(HealthDay News) — Oral human papillomavirus (HPV) infection and high-risk oral HPV infection are more common among men than women, according to a study published online Oct. 16 in the Annals of Internal Medicine.
Kalyani Sonawane, Ph.D., from the University of Florida in Gainesville, and colleagues examined the prevalence of oral HPV infection and the concordance of oral and genital HPV infection among men and women aged 18 to 69 using 2011-2014 data from the National Health and Nutrition Examination Survey.
The researchers found that the overall prevalence of oral HPV infection was 11.5 and 3.2 percent in men and women, respectively. The prevalence of high-risk oral HPV infection was higher among men than women (7.3 versus 1.4 percent, respectively). Oral HPV 16 was more common in men than women (1.8 versus 0.3 percent, respectively). The prevalence of HPV infection was 12.7 and 3.6 percent, respectively, among men and women who reported having same-sex partners. The prevalence of high-risk HPV infection was 22.2 percent among men who reported having two or more same-sex oral sex partners. Oral HPV prevalence was 19.3 and 4.4 percent in men with concurrent genital HPV infection and those without, respectively. Compared with women, men had a 5.4 percent greater predicted probability of high-risk oral HPV infection.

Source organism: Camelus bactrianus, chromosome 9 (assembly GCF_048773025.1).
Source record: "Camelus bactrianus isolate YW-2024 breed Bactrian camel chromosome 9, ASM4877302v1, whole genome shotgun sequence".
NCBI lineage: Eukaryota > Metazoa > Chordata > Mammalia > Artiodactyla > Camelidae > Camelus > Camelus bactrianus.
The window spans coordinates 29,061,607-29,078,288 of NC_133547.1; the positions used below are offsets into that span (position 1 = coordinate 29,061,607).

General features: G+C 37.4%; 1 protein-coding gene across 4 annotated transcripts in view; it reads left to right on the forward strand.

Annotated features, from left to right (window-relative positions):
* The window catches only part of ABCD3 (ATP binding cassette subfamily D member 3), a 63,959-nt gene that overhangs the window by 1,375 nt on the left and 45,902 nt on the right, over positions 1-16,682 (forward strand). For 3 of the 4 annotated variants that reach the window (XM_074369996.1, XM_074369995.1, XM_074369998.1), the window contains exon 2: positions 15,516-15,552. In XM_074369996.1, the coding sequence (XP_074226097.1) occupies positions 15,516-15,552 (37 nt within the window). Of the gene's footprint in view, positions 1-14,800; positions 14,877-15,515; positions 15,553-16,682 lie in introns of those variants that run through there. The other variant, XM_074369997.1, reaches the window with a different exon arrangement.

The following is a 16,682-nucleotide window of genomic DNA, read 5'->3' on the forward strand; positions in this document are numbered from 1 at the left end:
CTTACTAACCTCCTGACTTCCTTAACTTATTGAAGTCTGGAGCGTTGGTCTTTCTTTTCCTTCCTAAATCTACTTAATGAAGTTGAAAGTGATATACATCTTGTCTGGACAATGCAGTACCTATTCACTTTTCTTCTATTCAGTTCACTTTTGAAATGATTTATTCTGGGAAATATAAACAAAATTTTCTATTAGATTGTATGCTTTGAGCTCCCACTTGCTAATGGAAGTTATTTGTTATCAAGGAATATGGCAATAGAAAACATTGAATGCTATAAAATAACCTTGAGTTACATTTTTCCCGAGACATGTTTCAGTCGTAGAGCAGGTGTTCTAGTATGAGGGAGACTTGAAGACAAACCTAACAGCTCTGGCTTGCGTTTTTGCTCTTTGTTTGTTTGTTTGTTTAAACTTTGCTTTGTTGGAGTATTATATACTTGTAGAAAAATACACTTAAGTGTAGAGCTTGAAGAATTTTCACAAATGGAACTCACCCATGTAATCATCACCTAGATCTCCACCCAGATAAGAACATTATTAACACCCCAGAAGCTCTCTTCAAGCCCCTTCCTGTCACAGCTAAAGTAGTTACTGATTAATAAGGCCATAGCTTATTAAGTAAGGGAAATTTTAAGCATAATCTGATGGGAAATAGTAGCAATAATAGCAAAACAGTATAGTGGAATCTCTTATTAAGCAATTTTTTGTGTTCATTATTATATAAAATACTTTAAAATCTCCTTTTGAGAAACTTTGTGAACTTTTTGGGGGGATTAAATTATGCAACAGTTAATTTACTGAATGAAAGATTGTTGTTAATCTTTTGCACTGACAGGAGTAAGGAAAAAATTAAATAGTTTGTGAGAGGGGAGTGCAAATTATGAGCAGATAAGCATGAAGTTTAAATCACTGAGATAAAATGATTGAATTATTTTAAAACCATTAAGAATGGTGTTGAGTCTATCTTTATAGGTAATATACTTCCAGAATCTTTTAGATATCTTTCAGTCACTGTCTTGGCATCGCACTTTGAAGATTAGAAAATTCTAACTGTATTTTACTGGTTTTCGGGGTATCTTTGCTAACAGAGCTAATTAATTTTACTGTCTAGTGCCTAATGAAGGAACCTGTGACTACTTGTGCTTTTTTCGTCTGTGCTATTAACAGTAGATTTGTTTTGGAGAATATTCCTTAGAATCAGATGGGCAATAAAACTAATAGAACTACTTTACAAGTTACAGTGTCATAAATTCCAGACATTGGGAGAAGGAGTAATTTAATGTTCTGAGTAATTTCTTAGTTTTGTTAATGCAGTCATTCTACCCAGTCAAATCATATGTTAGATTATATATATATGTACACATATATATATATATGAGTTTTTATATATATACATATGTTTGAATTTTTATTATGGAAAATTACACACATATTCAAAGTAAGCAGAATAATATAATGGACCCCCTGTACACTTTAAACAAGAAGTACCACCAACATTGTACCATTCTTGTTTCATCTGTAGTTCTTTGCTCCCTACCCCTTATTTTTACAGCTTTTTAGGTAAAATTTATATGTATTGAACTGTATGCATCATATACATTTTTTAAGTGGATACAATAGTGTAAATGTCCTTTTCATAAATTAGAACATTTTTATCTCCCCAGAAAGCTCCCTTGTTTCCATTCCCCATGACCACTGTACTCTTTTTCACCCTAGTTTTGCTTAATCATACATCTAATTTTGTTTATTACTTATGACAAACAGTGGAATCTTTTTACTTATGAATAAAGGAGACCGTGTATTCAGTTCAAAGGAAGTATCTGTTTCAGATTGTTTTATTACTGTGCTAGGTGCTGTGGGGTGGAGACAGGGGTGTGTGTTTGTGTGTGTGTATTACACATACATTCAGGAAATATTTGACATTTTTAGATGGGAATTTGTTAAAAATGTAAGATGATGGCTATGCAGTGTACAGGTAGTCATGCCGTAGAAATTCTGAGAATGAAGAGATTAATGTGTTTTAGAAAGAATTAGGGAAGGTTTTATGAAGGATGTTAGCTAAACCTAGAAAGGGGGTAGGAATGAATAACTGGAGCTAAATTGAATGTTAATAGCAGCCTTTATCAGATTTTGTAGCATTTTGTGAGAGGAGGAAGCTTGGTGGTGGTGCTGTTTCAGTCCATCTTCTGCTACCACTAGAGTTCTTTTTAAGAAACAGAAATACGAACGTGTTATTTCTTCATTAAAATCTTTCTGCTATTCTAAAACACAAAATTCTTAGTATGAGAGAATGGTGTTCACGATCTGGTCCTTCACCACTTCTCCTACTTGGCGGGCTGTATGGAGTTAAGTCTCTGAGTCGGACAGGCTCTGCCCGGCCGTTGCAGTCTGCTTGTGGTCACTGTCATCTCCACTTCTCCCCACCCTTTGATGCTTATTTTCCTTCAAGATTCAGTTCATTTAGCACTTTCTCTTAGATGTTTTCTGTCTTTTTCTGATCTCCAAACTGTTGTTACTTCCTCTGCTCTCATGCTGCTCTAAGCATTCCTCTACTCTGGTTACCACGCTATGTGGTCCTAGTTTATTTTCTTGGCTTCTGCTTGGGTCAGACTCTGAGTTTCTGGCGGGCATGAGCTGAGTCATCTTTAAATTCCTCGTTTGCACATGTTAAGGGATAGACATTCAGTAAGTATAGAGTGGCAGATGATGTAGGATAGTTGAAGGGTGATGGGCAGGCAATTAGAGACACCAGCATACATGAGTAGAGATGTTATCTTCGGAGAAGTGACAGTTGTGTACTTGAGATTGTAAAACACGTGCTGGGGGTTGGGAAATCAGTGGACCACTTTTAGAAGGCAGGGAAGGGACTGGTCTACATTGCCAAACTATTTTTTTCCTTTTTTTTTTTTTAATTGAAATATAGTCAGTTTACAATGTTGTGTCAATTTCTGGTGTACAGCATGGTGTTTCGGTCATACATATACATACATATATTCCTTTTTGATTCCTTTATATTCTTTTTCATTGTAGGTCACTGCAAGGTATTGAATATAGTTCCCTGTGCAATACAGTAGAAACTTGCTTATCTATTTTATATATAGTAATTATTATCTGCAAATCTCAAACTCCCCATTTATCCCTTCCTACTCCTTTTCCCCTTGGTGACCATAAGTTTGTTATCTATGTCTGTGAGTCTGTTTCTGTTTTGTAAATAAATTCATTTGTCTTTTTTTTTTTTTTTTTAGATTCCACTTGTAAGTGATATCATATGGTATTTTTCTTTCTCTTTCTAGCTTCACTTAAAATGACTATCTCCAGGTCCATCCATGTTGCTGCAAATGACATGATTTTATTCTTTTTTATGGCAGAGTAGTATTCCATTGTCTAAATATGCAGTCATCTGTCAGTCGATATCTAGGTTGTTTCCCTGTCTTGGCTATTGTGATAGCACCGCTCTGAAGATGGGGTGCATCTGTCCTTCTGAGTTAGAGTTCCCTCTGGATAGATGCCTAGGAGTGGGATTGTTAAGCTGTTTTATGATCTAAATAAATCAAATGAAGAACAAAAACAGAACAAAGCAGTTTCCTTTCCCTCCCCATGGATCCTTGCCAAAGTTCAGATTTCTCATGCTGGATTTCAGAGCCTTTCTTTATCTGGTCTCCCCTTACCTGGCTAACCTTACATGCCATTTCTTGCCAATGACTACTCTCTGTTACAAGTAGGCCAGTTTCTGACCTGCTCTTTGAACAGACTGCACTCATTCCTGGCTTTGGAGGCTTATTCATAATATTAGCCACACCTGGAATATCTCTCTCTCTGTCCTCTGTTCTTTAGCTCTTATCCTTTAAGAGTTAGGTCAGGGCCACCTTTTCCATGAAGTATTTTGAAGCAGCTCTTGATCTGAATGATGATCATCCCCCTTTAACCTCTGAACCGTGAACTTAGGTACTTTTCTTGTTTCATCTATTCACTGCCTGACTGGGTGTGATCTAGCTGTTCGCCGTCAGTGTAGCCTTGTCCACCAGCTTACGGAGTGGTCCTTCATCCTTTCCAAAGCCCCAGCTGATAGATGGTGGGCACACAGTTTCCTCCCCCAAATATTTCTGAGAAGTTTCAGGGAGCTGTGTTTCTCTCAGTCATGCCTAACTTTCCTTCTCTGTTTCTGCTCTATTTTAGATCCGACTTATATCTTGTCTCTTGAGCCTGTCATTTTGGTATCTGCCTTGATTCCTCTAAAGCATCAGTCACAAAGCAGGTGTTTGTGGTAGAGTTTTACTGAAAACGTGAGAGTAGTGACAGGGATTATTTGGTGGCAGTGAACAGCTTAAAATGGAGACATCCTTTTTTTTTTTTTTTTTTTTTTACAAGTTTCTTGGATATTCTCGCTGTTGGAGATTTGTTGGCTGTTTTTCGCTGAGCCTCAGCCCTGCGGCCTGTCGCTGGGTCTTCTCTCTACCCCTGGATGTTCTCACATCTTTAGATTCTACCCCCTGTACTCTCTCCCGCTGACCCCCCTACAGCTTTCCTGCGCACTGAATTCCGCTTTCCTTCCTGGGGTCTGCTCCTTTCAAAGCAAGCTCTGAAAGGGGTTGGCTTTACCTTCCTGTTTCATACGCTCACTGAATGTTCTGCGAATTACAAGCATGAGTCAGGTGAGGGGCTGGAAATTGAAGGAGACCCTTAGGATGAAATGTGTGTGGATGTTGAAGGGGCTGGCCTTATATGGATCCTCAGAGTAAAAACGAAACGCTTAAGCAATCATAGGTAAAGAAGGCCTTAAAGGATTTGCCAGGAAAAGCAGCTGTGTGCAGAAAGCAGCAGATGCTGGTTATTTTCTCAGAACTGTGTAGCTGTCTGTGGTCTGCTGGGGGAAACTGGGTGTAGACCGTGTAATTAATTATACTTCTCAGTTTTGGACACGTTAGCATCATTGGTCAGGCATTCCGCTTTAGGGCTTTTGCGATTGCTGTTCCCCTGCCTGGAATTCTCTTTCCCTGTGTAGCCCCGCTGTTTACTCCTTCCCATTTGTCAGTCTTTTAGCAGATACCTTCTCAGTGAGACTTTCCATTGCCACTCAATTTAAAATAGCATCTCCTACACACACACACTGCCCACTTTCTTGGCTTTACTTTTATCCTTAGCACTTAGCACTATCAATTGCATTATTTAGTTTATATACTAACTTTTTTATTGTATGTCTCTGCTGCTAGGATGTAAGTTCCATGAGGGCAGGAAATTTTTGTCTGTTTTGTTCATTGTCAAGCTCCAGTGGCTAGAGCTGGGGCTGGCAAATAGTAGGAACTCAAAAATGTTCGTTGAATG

“This study’s findings provide several policy implications to guide future OPSCC [oropharyngeal squamous cell carcinoma] prevention efforts to combat this disease,” the authors write.
Several authors disclosed financial ties to the pharmaceutical industry.
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